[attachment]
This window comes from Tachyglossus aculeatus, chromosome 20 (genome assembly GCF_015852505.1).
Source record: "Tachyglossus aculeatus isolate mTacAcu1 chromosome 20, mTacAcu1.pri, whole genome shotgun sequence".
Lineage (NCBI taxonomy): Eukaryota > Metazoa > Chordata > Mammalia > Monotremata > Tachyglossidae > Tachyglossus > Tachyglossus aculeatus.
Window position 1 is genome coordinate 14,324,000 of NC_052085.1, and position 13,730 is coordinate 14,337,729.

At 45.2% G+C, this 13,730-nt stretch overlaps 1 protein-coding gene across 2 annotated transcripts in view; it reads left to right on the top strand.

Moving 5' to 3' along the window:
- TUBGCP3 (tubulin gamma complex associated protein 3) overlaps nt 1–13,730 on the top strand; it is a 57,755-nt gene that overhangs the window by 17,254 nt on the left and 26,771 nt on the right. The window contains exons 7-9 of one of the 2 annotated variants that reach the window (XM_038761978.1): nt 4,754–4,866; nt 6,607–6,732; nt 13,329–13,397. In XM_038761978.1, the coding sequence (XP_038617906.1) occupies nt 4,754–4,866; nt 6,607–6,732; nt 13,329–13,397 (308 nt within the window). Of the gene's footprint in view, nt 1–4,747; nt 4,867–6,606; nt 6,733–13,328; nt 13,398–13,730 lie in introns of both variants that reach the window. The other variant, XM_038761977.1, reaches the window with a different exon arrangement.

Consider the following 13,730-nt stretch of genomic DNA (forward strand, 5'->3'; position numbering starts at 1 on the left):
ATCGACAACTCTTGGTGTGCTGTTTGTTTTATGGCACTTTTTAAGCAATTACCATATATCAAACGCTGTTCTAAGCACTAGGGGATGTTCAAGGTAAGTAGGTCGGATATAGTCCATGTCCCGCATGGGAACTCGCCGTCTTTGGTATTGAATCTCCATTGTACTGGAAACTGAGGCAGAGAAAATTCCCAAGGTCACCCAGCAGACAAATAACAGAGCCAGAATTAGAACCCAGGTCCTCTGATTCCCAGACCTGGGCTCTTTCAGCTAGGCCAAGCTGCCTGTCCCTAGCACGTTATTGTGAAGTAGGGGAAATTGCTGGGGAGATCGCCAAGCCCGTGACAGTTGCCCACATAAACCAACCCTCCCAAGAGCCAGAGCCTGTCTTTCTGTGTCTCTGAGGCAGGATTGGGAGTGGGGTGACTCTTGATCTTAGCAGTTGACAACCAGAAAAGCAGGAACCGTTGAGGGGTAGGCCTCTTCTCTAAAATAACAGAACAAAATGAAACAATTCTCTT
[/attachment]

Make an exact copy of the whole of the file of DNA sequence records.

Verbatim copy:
This window comes from Tachyglossus aculeatus, chromosome 20 (genome assembly GCF_015852505.1).
Source record: "Tachyglossus aculeatus isolate mTacAcu1 chromosome 20, mTacAcu1.pri, whole genome shotgun sequence".
Lineage (NCBI taxonomy): Eukaryota > Metazoa > Chordata > Mammalia > Monotremata > Tachyglossidae > Tachyglossus > Tachyglossus aculeatus.
Window position 1 is genome coordinate 14,324,000 of NC_052085.1, and position 13,730 is coordinate 14,337,729.

At 45.2% G+C, this 13,730-nt stretch overlaps 1 protein-coding gene across 2 annotated transcripts in view; it reads left to right on the top strand.

Moving 5' to 3' along the window:
- TUBGCP3 (tubulin gamma complex associated protein 3) overlaps nt 1–13,730 on the top strand; it is a 57,755-nt gene that overhangs the window by 17,254 nt on the left and 26,771 nt on the right. The window contains exons 7-9 of one of the 2 annotated variants that reach the window (XM_038761978.1): nt 4,754–4,866; nt 6,607–6,732; nt 13,329–13,397. In XM_038761978.1, the coding sequence (XP_038617906.1) occupies nt 4,754–4,866; nt 6,607–6,732; nt 13,329–13,397 (308 nt within the window). Of the gene's footprint in view, nt 1–4,747; nt 4,867–6,606; nt 6,733–13,328; nt 13,398–13,730 lie in introns of both variants that reach the window. The other variant, XM_038761977.1, reaches the window with a different exon arrangement.

Consider the following 13,730-nt stretch of genomic DNA (forward strand, 5'->3'; position numbering starts at 1 on the left):
ATCGACAACTCTTGGTGTGCTGTTTGTTTTATGGCACTTTTTAAGCAATTACCATATATCAAACGCTGTTCTAAGCACTAGGGGATGTTCAAGGTAAGTAGGTCGGATATAGTCCATGTCCCGCATGGGAACTCGCCGTCTTTGGTATTGAATCTCCATTGTACTGGAAACTGAGGCAGAGAAAATTCCCAAGGTCACCCAGCAGACAAATAACAGAGCCAGAATTAGAACCCAGGTCCTCTGATTCCCAGACCTGGGCTCTTTCAGCTAGGCCAAGCTGCCTGTCCCTAGCACGTTATTGTGAAGTAGGGGAAATTGCTGGGGAGATCGCCAAGCCCGTGACAGTTGCCCACATAAACCAACCCTCCCAAGAGCCAGAGCCTGTCTTTCTGTGTCTCTGAGGCAGGATTGGGAGTGGGGTGACTCTTGATCTTAGCAGTTGACAACCAGAAAAGCAGGAACCGTTGAGGGGTAGGCCTCTTCTCTAAAATAACAGAACAAAATGAAACAATTCTCTT